The Latin American Journal of Central Banking, which has open access, has published a new paper on financial stability analytics and systemic risk. This article is part of a special issue of CEMLA’s Innovation Hub. The authors study the connectivity of a payment network with different complex networks algorithms. The authors also find that systemic risk measures like the DebtRank and the vulnerability of banks can vary greatly over time, along with the size of the interbank exposures and patterns of connectivity.

 

Forecasting Costa Rican inflation with machine learning methods

Latin American Journal of Central Banking, Volume 1, Issues 1–4

The Latin American Journal of Central Banking, which has open access, has published a new paper on forecasting inflation with machine learning methods. The author, from Central Bank of Costa Rica, finds that the best-performing forecasts are those of deep learning long short-term memory (LSTM) models, followed by univariate k-nearest neighbors (KNN) algorithm and, to a lesser extent, random forests.

 

FinTech Data Gaps

Policy Report

This document aims to provide an overview of the main issues related to data gaps to facilitate the monitoring of the FinTech sector and to overcome the significant challenges towards incorporating FinTech activities in regular statistics. Moreover, the document explains the implications of data gaps on some of the central banks’ main areas, in particular, monetary policy, financial stability, payment systems, and economic activity measurement. Additionally, other implications related to the activity of BigTech companies, the impact of COVID-19 and Cybersecurity issues are explored, which represent an important challenge for data gathering at Central Banks. Also, it describes the main findings of the Irving Fisher Committee (IFC) survey “Central Banks and FinTech data ” based on the answers provided by Latin American and Caribbean (LAC) countries, which identify their different positions regarding this topic and the current initiatives that each jurisdiction is launching. Finally, future steps are proposed based on a policy discussion and a discussion on how LAC countries could overcome data gaps and improve data collection is provided.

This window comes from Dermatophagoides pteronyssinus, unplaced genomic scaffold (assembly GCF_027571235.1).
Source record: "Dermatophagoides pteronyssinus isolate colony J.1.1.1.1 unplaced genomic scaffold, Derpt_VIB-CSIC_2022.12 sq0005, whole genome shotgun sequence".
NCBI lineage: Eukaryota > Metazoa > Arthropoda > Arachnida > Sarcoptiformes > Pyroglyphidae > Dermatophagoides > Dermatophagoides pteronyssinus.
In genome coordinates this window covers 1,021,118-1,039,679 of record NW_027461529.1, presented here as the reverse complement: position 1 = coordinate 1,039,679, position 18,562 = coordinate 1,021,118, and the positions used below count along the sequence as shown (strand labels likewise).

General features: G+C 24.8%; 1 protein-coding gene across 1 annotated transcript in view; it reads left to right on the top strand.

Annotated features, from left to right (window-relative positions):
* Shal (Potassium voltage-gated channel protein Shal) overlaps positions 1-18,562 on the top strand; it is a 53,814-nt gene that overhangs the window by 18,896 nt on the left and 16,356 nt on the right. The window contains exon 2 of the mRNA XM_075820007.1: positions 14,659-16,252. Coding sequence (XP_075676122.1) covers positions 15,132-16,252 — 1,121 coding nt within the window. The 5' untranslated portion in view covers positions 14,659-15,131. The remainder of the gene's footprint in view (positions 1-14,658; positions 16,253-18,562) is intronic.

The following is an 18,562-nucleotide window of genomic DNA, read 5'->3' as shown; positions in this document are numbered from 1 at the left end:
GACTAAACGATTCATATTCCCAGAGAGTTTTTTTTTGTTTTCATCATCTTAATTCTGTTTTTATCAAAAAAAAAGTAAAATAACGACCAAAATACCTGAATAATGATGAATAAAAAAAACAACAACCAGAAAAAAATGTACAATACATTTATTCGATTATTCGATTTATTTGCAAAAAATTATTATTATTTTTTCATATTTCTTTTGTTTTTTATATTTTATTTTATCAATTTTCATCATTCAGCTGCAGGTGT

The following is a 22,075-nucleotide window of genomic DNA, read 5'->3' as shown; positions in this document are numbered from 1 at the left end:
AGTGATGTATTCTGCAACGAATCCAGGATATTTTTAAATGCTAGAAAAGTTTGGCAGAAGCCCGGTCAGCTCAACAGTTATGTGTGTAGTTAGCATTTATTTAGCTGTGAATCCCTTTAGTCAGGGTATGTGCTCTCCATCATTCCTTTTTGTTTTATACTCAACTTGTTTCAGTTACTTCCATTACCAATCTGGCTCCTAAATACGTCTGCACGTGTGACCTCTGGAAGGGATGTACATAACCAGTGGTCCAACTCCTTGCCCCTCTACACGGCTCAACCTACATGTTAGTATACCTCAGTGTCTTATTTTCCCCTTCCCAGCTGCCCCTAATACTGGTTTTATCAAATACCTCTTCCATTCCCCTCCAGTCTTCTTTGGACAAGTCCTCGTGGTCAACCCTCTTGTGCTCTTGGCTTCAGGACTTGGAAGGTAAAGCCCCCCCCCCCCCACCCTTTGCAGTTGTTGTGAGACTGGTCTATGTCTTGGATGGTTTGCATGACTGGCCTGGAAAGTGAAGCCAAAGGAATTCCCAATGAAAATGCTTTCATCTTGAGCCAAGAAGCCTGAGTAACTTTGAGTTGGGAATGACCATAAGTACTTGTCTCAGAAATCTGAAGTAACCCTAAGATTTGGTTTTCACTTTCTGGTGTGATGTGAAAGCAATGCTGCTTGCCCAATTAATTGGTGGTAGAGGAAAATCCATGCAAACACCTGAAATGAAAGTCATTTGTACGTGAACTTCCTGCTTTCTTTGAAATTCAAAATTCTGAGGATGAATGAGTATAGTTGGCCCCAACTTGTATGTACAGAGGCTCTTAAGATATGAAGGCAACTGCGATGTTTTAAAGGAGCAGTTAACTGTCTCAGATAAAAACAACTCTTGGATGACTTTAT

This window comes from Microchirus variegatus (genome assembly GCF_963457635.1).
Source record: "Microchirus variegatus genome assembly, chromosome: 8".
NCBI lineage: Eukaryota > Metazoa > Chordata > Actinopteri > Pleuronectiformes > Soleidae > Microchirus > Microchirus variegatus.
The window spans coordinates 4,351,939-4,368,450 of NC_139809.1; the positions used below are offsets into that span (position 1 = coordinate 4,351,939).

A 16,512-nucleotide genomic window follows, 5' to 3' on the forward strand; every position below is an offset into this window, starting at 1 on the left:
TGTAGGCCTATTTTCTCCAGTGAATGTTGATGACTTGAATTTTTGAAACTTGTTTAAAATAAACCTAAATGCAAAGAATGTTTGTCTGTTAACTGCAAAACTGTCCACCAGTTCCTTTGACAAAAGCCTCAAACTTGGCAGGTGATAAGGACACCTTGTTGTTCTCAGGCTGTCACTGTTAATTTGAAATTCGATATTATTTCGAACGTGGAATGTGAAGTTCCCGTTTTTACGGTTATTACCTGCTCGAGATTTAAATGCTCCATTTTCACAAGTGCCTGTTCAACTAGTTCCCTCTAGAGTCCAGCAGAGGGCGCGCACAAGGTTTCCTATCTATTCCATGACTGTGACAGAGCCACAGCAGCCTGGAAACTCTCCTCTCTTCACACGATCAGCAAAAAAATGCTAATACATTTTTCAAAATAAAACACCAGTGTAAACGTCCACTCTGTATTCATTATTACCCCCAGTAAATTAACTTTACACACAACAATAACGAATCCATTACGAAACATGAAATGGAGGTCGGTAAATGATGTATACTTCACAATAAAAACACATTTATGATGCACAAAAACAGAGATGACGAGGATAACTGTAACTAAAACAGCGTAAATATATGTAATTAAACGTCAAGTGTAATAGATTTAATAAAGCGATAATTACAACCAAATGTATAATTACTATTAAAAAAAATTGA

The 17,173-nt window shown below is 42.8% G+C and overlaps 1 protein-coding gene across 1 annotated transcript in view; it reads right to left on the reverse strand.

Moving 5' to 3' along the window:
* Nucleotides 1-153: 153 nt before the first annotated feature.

From May to October, the United States economy generated more than one million jobs for Mexican immigrant workers

Jesús A. Cervantes Gónzalez, Nota de Remesas 10/2020

In October, a new increase in the employment of immigrant Mexican workers in the United States was observed, which strengthened their wage bill. In the first ten months of 2020, the wage bill for such workers reached 192 billion U.S. dollars, equivalent to 171 percent of the Mexican wage bill for insured workers at the IMSS.

 

 

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Calendar for 2021Training and formation activities on economic and central banking topics

PublicationsSelection of publications that analyze the main financial and monetary topics of the central bank of the region.

Rodrigo Gómez